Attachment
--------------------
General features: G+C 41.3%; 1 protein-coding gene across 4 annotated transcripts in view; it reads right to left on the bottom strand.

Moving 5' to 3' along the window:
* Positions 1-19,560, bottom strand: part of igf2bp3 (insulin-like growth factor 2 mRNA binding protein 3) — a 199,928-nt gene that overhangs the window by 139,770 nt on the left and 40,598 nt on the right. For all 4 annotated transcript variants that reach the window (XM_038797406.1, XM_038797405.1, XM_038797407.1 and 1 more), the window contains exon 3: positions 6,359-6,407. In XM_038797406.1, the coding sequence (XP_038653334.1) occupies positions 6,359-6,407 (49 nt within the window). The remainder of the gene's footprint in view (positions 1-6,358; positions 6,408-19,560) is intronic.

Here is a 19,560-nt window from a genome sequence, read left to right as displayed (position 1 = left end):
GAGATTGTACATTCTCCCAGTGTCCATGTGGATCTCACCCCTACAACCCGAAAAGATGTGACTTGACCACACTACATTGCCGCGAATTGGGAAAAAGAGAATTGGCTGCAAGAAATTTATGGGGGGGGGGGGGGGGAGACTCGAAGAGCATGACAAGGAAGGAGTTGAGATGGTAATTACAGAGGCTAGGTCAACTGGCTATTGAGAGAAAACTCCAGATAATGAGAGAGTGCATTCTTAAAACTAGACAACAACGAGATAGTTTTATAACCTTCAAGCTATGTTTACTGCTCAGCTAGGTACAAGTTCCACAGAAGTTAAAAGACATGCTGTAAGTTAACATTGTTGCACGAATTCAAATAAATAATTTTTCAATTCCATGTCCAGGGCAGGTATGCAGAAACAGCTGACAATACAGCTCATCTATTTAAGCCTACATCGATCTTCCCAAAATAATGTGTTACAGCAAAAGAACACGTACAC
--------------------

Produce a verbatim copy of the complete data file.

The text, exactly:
General features: G+C 41.3%; 1 protein-coding gene across 4 annotated transcripts in view; it reads right to left on the bottom strand.

Moving 5' to 3' along the window:
* Positions 1-19,560, bottom strand: part of igf2bp3 (insulin-like growth factor 2 mRNA binding protein 3) — a 199,928-nt gene that overhangs the window by 139,770 nt on the left and 40,598 nt on the right. For all 4 annotated transcript variants that reach the window (XM_038797406.1, XM_038797405.1, XM_038797407.1 and 1 more), the window contains exon 3: positions 6,359-6,407. In XM_038797406.1, the coding sequence (XP_038653334.1) occupies positions 6,359-6,407 (49 nt within the window). The remainder of the gene's footprint in view (positions 1-6,358; positions 6,408-19,560) is intronic.

Here is a 19,560-nt window from a genome sequence, read left to right as displayed (position 1 = left end):
GAGATTGTACATTCTCCCAGTGTCCATGTGGATCTCACCCCTACAACCCGAAAAGATGTGACTTGACCACACTACATTGCCGCGAATTGGGAAAAAGAGAATTGGCTGCAAGAAATTTATGGGGGGGGGGGGGGGGAGACTCGAAGAGCATGACAAGGAAGGAGTTGAGATGGTAATTACAGAGGCTAGGTCAACTGGCTATTGAGAGAAAACTCCAGATAATGAGAGAGTGCATTCTTAAAACTAGACAACAACGAGATAGTTTTATAACCTTCAAGCTATGTTTACTGCTCAGCTAGGTACAAGTTCCACAGAAGTTAAAAGACATGCTGTAAGTTAACATTGTTGCACGAATTCAAATAAATAATTTTTCAATTCCATGTCCAGGGCAGGTATGCAGAAACAGCTGACAATACAGCTCATCTATTTAAGCCTACATCGATCTTCCCAAAATAATGTGTTACAGCAAAAGAACACGTACAC